“It’s difficult to move a two-pound neonatal patient,” Rinehart said. “We evacuate horizontally across a patient floor, moving everyone from one end of the floor to the other, and then we defend in-place.”

system that can target certain areas with recorded emergency messages. In addition, the system offers the flexibility to give manual voice instructions via a microphone, Kaczmarek said.

Integration and Maintenance

“Our system is interfaced with all the security doors in the building—if there is a fire condition in the building, or on a floor, the system unlocks doors on the fire floor and floors above and below,” Kaczmarek said.

In Texas, he explains, there are safety requirements to have smoke removal systems in all hospital operating rooms.

“We had to integrate between the Honeywell building management system (BMS) and our system to accomplish that,” Kaczmarek said. “We basically tell the BMS when to open and close fire and smoke dampers and when to start exhaust fans—so if there is a fire in the operating room, it deals with the smoke. The equipment itself, due to the tremendous flexibility in the system software and programming, really makes it easier to handle these complex applications.”

The new technology allows for ease of maintenance, informing operators of a smoke detector in need of cleaning or some other attention. Using the keyboard at any of the fire alarm control panels, operators also can temporarily bypass detectors or other devices when performing maintenance on the system.

FireTron has barcoded all device heads, strobes, panels and other interfaces. Every test, every replacement and every alert on each device can be compiled into a report, allowing for greater detailing of maintenance and tracking of efficiency. The reports are then given to authorities having jurisdiction.


The fire alarm systems protecting the five buildings comprising Texas Children’s Hospital, plus its new pavilion, are monitored within the hopsital’s own central command center. Rinehart says the recent construction provided the opportunity to move and upgrade the Service Response Center (SRC) to a more ideal location within the pavilion.

Fire, security and medical gas monitoring are just a few of the building systems closely supervised by the hospital’s SRC.

“Anything that happens in the hospital will go through that hub,” Rinehart said. “Kind of picture a NASA control room, if you would.”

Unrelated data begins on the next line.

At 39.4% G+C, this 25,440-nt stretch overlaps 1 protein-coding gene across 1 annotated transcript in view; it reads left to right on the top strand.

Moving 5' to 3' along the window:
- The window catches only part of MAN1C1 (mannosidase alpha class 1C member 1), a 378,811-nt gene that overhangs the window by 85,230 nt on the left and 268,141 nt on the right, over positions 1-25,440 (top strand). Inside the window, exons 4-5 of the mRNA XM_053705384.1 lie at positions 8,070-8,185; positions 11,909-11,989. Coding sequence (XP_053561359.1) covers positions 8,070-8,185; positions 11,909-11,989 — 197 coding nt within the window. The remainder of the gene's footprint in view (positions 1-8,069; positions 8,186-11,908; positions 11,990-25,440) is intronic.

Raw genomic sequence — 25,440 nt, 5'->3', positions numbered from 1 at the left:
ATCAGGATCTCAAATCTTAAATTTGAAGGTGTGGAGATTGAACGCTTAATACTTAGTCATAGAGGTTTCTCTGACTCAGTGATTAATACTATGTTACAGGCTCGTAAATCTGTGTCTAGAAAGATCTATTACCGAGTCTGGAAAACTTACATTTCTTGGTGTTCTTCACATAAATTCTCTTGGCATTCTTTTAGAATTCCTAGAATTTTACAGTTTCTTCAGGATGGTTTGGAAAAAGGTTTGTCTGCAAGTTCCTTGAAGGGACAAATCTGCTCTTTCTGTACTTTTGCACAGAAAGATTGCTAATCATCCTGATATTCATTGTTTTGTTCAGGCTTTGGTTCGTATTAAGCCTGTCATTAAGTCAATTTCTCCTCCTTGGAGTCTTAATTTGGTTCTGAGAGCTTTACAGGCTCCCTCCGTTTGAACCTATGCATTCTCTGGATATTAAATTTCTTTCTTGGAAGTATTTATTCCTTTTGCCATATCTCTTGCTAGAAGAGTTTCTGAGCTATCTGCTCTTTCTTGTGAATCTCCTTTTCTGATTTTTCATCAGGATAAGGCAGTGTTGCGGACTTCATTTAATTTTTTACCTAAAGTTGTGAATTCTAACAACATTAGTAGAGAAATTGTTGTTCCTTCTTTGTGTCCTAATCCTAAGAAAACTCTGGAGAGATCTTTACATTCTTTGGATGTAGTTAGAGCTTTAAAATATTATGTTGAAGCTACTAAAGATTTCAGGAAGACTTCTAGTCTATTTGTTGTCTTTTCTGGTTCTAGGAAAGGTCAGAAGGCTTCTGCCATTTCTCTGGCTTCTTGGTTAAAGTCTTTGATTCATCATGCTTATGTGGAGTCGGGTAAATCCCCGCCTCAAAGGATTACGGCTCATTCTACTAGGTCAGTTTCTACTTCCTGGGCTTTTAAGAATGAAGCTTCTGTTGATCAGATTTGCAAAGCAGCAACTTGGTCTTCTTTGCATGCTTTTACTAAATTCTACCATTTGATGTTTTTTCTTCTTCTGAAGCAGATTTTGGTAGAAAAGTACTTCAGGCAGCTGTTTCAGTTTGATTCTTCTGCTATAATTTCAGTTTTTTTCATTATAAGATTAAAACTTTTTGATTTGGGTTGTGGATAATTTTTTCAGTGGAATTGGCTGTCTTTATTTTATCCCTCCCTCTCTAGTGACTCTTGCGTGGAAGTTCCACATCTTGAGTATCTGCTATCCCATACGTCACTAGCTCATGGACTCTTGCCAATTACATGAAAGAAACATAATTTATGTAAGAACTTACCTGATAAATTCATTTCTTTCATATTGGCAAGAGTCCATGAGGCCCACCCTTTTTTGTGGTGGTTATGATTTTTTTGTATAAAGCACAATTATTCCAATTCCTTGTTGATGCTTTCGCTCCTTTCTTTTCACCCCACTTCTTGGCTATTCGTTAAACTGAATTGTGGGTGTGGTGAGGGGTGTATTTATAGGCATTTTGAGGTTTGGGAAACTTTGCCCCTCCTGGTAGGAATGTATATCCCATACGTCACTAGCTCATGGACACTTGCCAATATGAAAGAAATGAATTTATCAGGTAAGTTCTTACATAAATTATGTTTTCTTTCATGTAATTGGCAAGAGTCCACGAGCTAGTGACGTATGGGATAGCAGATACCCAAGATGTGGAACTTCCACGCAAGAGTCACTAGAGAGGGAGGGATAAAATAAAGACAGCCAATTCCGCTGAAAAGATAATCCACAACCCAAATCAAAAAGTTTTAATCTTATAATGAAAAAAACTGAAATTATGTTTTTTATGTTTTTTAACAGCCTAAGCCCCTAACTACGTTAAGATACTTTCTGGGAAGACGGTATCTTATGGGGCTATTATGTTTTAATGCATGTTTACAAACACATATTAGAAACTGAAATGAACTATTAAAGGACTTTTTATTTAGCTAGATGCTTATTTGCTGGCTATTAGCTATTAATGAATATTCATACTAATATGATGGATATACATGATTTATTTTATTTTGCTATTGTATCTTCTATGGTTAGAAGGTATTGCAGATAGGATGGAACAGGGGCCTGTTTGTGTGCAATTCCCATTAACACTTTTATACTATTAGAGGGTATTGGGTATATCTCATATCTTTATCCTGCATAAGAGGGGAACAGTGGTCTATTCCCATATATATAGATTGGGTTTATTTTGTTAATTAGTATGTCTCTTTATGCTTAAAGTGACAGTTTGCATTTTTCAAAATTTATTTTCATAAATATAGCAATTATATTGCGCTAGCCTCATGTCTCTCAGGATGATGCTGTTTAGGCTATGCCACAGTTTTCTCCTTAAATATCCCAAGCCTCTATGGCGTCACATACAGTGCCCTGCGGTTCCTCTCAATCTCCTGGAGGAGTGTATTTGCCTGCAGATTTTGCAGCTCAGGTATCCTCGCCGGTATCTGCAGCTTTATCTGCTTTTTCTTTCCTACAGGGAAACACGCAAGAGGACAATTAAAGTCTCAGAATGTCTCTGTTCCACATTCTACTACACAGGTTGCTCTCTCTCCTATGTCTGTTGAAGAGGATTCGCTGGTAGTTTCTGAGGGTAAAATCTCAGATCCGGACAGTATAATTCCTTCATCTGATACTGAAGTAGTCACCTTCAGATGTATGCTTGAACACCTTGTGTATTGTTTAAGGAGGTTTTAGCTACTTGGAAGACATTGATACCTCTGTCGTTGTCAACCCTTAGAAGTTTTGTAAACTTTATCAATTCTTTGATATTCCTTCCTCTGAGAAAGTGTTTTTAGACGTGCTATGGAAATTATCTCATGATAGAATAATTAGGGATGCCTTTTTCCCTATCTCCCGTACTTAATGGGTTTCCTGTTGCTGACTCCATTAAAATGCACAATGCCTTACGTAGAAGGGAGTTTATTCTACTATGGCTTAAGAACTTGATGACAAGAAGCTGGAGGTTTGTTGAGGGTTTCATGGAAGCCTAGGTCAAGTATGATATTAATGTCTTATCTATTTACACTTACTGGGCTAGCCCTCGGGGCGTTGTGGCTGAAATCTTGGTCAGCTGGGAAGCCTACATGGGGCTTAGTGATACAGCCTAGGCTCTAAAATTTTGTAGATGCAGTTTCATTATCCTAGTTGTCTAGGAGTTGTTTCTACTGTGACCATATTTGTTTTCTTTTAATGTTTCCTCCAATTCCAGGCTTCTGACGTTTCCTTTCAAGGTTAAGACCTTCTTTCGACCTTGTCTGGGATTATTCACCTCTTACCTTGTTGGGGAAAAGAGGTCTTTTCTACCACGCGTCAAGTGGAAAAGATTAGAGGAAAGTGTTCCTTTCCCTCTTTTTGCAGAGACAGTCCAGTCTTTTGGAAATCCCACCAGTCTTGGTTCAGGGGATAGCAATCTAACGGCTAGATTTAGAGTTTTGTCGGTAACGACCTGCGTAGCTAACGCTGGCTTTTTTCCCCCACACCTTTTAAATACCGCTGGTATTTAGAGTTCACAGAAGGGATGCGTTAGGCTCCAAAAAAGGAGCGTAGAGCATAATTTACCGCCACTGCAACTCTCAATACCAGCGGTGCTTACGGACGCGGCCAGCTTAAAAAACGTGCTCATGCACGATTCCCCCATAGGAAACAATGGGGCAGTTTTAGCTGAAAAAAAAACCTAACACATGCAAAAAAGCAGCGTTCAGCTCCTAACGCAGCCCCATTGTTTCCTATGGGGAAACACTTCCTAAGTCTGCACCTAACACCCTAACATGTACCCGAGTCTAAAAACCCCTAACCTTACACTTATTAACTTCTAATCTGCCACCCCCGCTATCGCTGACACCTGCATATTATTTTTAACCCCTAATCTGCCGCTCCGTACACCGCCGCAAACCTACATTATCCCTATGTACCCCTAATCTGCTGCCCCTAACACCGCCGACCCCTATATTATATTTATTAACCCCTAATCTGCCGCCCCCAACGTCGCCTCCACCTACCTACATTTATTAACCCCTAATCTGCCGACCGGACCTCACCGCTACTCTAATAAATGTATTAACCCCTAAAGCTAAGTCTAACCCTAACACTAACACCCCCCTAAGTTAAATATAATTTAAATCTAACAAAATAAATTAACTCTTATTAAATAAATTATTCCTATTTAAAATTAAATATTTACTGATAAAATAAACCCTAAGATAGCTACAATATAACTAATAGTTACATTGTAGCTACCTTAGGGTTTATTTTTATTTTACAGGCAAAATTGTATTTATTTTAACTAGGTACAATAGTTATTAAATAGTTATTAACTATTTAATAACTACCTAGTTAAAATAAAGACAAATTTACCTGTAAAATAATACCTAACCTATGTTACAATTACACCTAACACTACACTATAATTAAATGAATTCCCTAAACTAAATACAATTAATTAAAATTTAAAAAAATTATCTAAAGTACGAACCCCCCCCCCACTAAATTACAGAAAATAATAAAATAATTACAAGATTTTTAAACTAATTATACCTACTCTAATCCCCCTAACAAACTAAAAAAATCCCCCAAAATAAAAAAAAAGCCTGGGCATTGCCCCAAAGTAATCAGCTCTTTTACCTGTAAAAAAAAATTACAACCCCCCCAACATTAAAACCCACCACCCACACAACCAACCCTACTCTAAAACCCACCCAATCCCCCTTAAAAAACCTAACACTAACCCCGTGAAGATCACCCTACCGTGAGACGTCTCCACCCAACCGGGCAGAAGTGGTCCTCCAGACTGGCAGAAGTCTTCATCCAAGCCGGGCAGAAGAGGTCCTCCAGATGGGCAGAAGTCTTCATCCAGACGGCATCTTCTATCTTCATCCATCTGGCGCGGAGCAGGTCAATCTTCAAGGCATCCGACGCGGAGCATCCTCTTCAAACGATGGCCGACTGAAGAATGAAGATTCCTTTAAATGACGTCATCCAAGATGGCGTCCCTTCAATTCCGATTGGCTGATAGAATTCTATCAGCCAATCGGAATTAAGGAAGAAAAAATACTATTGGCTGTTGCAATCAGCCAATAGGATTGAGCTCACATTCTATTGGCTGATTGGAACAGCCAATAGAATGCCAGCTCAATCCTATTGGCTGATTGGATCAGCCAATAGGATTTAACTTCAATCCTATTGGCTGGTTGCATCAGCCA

The new SRC will also include the latest graphic workstation that provides detailed graphical layouts of each building and all major fire alarm components. Notifications of all devices in alarm are immediately displayed on facility maps, along with information on the cause of the alarm, enabling a fast assessment and response.

Backward Harmony

One significant advantage of the new fire alarm system is backward compatibility, Rinehart said: “Old technology plays well with new technology as it’s added, and that’s important.”

Fire alarm control panels installed more than 20 years ago in the hospital’s five other buildings have held up well. Given the old technology’s innate backward compatibility, those will be phased out and replaced with the latest NFS-3030 panels throughout the next year.

“If we can keep the majority of the system in place and only have to replace the panels, for instance, that’s cost-savings to us, but it’s also less intrusive for our patients, staff and visitors,” Rinehart said. “It keeps the continuity of the business together.”

Planning for the Future

Kaczmarek and Rinehart have advice for other large healthcare campuses undertaking massive expansions.

“The most important thing is flexibility within your campus,” Kaczmarek said. “What I try to tell customers is put in a system that is networkable to other locations because things change.”

For example, moving the Texas Children’s Hospital SRC from one building to the new pavilion will be quite an undertaking, but it will not involve moving a thousand miles of wire. Kaczmarek said all he’ll need is one piece of fiber-optic cable to connect the new center with the hospital’s technology network.

“It provides an organization with the flexibility to do the different things it wants to do when buildings are added instead of spending hundreds of thousands of dollars,” Kaczmarek said.

FireTron is working with Texas Children’s Hospital on a five-year plan to incorporate technology upgrades, maintenance and other investments.

“The backward compatibility is where it really saves the customer money,” Kaczmarek said. “They may only have ‘X’ number of capital dollars to spend in 2012, so we can provide them with incremental upgrades so they don’t have to spend more.”

Rinehart said the key is partnering with a strong, experienced system provider, like FireTron.

“FireTron is good at keeping us abreast of changing technologies,” he said. “They don’t wait for us to ask for it—they bring it to us, keeping us right at the forefront.”

This article originally appeared in the August 2012 issue of Security Today.